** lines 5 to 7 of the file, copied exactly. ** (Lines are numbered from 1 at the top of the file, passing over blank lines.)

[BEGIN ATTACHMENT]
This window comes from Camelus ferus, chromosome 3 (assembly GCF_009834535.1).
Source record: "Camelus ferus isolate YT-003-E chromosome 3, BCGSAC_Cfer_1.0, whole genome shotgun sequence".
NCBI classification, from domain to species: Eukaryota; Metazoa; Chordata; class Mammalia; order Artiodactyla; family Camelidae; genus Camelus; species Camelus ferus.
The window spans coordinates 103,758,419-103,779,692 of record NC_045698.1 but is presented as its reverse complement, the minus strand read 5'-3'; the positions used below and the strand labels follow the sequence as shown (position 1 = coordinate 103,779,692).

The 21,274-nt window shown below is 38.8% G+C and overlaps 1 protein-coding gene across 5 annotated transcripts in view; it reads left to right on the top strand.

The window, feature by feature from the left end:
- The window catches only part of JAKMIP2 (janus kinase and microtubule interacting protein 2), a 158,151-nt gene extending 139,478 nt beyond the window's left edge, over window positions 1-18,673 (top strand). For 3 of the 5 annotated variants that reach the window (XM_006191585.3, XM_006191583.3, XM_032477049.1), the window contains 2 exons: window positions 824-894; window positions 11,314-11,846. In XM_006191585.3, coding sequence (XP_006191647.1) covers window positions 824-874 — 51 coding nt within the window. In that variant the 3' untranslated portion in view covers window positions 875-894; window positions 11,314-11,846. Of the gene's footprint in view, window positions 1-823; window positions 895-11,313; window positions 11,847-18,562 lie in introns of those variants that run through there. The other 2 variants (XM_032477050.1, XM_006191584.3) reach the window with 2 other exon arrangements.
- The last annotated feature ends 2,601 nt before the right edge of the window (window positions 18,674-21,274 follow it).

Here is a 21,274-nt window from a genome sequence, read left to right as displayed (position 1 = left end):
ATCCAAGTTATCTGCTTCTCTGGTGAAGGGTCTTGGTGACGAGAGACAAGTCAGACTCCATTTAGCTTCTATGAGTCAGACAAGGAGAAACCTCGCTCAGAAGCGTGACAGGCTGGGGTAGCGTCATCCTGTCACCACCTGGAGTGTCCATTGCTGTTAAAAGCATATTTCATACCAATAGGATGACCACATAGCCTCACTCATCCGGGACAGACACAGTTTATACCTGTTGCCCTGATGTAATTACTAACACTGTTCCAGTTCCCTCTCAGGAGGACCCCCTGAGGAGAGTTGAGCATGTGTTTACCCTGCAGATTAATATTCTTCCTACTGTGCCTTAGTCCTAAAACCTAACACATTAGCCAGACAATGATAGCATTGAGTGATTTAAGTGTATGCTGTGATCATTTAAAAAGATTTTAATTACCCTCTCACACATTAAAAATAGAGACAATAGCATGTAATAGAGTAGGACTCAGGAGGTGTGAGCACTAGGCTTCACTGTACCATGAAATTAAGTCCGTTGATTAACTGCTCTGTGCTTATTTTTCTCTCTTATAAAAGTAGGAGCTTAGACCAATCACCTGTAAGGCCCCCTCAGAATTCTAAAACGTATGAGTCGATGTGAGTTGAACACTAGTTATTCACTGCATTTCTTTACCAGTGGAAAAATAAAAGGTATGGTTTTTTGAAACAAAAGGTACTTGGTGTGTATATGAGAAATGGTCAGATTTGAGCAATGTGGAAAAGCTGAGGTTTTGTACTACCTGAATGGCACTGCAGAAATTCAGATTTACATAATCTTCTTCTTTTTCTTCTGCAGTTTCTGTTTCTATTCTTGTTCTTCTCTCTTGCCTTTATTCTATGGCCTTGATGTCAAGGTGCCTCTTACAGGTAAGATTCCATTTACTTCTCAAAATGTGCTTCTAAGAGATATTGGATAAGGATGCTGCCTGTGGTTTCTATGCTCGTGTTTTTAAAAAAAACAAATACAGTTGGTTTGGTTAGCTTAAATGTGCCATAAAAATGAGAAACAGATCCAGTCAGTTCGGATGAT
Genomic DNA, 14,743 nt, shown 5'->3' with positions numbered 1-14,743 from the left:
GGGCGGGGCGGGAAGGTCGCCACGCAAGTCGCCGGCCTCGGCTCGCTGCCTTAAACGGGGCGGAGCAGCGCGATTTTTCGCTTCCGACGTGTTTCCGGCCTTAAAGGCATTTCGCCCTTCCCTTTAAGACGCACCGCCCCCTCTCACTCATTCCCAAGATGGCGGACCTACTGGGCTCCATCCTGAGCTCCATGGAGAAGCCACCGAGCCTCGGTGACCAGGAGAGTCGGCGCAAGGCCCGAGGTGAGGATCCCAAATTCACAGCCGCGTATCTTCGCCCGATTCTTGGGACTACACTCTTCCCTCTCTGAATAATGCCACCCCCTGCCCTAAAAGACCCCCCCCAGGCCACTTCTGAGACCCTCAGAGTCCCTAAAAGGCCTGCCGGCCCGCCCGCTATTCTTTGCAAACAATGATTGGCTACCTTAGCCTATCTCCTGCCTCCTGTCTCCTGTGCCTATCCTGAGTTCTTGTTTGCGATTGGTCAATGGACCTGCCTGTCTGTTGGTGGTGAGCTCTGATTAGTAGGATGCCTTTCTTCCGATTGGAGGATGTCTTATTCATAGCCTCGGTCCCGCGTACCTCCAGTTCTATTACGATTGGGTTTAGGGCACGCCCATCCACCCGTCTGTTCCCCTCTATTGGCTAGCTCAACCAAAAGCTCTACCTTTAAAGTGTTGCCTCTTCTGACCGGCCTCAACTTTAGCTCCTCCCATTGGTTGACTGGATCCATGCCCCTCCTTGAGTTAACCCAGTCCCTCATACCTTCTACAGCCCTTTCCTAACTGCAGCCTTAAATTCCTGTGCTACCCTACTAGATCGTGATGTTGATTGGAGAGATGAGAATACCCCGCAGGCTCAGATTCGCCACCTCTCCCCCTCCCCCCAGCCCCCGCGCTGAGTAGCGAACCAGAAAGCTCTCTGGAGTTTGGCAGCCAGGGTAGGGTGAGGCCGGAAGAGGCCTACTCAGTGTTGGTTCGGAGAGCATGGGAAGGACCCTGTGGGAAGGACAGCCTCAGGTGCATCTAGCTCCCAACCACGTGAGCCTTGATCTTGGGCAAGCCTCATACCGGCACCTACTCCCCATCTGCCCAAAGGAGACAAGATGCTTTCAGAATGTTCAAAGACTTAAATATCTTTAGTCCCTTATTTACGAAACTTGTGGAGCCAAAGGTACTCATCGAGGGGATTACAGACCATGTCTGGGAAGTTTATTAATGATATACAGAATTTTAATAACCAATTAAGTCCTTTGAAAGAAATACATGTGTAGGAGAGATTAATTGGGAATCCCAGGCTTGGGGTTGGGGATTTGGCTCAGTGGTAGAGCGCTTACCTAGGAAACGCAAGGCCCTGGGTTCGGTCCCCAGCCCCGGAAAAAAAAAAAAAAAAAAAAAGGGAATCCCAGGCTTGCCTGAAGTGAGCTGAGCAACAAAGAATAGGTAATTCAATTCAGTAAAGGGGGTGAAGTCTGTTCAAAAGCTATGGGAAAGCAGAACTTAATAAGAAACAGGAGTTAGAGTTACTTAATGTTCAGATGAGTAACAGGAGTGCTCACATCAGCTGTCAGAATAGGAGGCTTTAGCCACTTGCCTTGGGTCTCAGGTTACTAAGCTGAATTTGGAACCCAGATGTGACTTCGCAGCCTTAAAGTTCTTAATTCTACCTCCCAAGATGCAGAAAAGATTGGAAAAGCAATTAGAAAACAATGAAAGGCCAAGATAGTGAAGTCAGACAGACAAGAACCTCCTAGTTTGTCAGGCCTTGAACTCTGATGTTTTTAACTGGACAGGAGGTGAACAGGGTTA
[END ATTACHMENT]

The 21,274-nt window shown below is 38.8% G+C and overlaps 1 protein-coding gene across 5 annotated transcripts in view; it reads left to right on the top strand.

The window, feature by feature from the left end:
- The window catches only part of JAKMIP2 (janus kinase and microtubule interacting protein 2), a 158,151-nt gene extending 139,478 nt beyond the window's left edge, over window positions 1-18,673 (top strand). For 3 of the 5 annotated variants that reach the window (XM_006191585.3, XM_006191583.3, XM_032477049.1), the window contains 2 exons: window positions 824-894; window positions 11,314-11,846. In XM_006191585.3, coding sequence (XP_006191647.1) covers window positions 824-874 — 51 coding nt within the window. In that variant the 3' untranslated portion in view covers window positions 875-894; window positions 11,314-11,846. Of the gene's footprint in view, window positions 1-823; window positions 895-11,313; window positions 11,847-18,562 lie in introns of those variants that run through there. The other 2 variants (XM_032477050.1, XM_006191584.3) reach the window with 2 other exon arrangements.